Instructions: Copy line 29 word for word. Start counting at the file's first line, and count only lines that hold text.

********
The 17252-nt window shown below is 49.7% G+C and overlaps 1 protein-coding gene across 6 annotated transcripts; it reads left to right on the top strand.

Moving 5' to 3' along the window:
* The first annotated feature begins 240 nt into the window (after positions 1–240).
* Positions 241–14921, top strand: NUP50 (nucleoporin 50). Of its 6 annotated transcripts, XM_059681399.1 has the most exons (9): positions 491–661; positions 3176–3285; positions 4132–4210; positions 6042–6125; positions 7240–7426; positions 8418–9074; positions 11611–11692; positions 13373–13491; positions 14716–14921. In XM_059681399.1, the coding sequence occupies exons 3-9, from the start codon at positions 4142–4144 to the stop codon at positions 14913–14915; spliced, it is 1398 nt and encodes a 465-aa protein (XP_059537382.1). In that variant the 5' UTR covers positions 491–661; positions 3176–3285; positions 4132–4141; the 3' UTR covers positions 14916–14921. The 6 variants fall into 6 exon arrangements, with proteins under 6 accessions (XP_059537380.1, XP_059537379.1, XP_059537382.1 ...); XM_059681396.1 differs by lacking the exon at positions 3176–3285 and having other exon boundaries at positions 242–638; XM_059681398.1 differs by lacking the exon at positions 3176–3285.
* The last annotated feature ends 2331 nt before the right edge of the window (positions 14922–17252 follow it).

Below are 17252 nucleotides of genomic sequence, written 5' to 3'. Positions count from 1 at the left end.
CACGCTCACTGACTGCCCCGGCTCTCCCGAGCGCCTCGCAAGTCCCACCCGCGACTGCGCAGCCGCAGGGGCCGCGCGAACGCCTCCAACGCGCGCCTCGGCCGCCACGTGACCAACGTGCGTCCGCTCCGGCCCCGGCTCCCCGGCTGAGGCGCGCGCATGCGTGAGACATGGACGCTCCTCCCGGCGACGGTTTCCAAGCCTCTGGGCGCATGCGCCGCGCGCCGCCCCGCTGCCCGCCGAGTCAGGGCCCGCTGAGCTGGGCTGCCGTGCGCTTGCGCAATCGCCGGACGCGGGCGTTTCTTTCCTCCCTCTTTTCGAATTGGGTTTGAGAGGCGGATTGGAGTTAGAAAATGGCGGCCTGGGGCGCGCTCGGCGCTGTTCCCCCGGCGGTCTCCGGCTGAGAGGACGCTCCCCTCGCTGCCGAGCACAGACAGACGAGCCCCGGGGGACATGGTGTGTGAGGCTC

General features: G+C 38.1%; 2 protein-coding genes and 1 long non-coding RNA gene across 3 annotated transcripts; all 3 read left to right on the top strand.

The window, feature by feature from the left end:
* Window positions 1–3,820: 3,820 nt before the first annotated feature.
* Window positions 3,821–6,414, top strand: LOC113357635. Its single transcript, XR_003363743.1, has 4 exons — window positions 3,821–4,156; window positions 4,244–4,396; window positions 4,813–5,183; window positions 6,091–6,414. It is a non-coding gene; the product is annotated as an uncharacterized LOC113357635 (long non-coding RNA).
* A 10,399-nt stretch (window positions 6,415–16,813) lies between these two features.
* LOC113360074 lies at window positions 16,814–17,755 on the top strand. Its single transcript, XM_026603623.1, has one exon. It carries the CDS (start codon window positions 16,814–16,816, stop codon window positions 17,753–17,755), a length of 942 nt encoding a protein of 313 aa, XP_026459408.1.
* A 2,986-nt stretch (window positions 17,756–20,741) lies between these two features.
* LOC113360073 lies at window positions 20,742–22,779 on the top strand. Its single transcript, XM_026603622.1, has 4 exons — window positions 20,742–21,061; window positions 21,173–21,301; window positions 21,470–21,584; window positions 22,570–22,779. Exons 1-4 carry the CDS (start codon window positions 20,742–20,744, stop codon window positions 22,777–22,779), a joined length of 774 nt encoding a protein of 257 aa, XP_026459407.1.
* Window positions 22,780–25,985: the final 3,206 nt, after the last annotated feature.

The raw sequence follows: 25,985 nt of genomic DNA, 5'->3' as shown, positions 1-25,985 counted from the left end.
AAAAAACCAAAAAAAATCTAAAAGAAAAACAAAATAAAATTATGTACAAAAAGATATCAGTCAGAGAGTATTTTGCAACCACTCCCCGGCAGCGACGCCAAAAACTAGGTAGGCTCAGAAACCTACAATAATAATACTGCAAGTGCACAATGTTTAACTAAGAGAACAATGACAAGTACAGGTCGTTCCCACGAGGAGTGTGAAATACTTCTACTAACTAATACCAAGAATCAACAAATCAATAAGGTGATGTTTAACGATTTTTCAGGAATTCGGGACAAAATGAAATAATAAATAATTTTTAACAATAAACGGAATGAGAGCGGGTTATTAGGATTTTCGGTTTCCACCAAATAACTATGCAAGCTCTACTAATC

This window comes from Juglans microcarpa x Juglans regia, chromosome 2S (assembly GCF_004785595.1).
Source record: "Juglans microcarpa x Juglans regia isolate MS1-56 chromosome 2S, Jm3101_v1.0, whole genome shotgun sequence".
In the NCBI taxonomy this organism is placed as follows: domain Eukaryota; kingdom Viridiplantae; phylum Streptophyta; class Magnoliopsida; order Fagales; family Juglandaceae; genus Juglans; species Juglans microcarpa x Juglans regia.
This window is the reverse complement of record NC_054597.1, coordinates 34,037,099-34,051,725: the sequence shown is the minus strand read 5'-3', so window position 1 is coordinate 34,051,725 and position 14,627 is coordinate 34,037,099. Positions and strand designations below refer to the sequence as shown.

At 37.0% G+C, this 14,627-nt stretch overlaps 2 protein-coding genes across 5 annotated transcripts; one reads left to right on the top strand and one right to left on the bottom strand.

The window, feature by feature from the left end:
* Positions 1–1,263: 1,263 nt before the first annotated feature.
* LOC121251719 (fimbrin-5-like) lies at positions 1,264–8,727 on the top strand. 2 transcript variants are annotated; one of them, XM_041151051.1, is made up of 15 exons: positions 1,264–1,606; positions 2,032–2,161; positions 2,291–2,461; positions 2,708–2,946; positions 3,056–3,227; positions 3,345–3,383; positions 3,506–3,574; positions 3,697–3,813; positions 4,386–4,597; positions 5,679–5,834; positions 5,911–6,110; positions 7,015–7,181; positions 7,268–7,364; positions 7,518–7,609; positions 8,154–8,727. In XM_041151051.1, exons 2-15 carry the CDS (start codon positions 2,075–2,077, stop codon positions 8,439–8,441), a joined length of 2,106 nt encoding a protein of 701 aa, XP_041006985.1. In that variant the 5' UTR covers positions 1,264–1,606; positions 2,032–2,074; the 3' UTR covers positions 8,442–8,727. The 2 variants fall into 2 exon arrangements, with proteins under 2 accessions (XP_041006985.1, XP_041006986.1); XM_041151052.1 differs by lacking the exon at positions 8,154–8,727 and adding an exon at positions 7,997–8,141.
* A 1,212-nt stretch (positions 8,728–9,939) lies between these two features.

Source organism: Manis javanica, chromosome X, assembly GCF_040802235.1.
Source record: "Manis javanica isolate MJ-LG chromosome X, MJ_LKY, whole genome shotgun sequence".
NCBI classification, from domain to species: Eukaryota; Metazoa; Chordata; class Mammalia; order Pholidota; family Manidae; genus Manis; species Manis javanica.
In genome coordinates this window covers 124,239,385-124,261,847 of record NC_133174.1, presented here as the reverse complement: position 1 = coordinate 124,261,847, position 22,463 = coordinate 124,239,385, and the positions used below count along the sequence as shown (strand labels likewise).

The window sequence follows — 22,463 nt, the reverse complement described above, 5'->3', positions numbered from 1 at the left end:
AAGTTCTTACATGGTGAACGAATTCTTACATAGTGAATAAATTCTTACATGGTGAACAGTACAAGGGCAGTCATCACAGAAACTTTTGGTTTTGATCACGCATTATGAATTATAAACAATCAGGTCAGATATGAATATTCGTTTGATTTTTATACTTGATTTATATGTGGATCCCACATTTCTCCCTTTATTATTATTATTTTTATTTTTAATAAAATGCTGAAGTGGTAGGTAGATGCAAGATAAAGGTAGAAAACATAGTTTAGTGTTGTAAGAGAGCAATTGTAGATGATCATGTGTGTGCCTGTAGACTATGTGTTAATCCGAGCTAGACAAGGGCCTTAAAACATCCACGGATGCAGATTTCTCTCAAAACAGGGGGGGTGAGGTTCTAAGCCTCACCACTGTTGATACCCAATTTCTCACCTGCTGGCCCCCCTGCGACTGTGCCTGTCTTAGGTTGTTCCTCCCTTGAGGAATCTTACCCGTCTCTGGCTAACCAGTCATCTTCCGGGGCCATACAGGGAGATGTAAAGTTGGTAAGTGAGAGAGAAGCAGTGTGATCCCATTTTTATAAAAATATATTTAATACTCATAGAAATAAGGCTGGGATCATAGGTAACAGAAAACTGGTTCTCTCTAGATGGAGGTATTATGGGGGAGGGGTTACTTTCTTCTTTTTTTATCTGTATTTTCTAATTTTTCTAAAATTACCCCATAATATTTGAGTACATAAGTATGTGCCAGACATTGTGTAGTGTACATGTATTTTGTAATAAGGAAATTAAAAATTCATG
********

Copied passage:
Source record: "Manis javanica isolate MJ-LG chromosome X, MJ_LKY, whole genome shotgun sequence".